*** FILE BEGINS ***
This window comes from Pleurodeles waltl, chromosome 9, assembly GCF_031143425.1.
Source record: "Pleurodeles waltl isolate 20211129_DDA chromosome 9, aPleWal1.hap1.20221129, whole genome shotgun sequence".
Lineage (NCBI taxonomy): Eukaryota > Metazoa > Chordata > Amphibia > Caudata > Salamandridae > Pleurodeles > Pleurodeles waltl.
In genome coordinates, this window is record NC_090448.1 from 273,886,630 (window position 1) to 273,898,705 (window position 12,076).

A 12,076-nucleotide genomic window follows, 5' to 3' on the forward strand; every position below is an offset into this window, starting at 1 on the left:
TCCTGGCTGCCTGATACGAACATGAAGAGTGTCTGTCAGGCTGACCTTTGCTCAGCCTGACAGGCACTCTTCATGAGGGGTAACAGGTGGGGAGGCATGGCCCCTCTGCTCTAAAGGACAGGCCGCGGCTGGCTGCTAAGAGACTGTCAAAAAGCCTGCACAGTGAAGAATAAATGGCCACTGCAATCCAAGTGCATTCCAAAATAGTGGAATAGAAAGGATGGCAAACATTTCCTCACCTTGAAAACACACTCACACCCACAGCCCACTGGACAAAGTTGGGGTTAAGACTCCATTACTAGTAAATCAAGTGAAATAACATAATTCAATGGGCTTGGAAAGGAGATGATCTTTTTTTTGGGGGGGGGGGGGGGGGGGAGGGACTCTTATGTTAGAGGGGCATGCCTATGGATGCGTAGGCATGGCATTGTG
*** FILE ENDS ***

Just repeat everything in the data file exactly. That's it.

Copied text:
This window comes from Pleurodeles waltl, chromosome 9, assembly GCF_031143425.1.
Source record: "Pleurodeles waltl isolate 20211129_DDA chromosome 9, aPleWal1.hap1.20221129, whole genome shotgun sequence".
Lineage (NCBI taxonomy): Eukaryota > Metazoa > Chordata > Amphibia > Caudata > Salamandridae > Pleurodeles > Pleurodeles waltl.
In genome coordinates, this window is record NC_090448.1 from 273,886,630 (window position 1) to 273,898,705 (window position 12,076).

A 12,076-nucleotide genomic window follows, 5' to 3' on the forward strand; every position below is an offset into this window, starting at 1 on the left:
TCCTGGCTGCCTGATACGAACATGAAGAGTGTCTGTCAGGCTGACCTTTGCTCAGCCTGACAGGCACTCTTCATGAGGGGTAACAGGTGGGGAGGCATGGCCCCTCTGCTCTAAAGGACAGGCCGCGGCTGGCTGCTAAGAGACTGTCAAAAAGCCTGCACAGTGAAGAATAAATGGCCACTGCAATCCAAGTGCATTCCAAAATAGTGGAATAGAAAGGATGGCAAACATTTCCTCACCTTGAAAACACACTCACACCCACAGCCCACTGGACAAAGTTGGGGTTAAGACTCCATTACTAGTAAATCAAGTGAAATAACATAATTCAATGGGCTTGGAAAGGAGATGATCTTTTTTTTGGGGGGGGGGGGGGGGGGGAGGGACTCTTATGTTAGAGGGGCATGCCTATGGATGCGTAGGCATGGCATTGTG